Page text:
Wheat, especially white flour, was always the food of the wealthy, whereas the poor had to make do with “darker” grains, rye and barley, which were also easier to grow tolerating poorer soil and less favourable growing conditions. Rye is used to make traditional German Pumpernickel bread. Unfortunately, Rye is very susceptible to ergot, which is a fungal disease. It’s fruiting bodies, which are somewhat larger and much darker than the seeds, form in the head in the place of the grain kernel and are extremely poisonous. If the seed is to be used for human or animal consumption, the ergot must be removed! A perennial rye has been developed but it has even more serious ergot problems which doesn’t make it a very good crop at present. Traditional rye cultivars were often 6 feet tall. Rye straw has been typically valuable to make matts because it is very long (as it grows much taller than wheat and barley) and might even resist decomposition more than wheat.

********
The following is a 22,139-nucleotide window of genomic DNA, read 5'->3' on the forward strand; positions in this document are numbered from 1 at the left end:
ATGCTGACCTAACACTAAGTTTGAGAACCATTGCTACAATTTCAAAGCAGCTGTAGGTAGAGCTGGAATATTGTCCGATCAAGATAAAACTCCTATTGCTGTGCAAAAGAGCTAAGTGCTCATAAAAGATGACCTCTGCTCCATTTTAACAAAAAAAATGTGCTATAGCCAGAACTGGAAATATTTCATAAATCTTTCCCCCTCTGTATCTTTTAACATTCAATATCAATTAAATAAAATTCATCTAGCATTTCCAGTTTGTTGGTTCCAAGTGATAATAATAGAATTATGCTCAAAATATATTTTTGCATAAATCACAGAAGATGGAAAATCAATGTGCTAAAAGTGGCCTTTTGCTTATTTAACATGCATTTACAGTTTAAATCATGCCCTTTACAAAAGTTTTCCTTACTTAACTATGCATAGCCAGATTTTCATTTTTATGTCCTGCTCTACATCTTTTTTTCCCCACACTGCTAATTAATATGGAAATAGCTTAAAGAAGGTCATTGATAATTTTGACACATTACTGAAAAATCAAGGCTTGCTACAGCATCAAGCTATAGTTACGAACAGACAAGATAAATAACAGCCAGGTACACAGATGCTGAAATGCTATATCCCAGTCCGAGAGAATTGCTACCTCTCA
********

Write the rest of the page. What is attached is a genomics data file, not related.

White Rye has tall (over 6’) gray-green plants that are not very stooled out. The long slim heads with medium beards produce light coloured grains and are quite subject to ergot.Grains/Cereals / Rye
In the spring of 2009 Jim seeded a sample of perennial rye and had 5 plants grow, which remained in the vegetative state all of that year. The following spring all 5 plants began growing early and produced seed. They have grown ever since and are now self seeding. Unfortunately they are very subject to ergot and have not produced much seed. However, the last two years have been our best crops with only 5-10% ergot.Grains/Cereals / Rye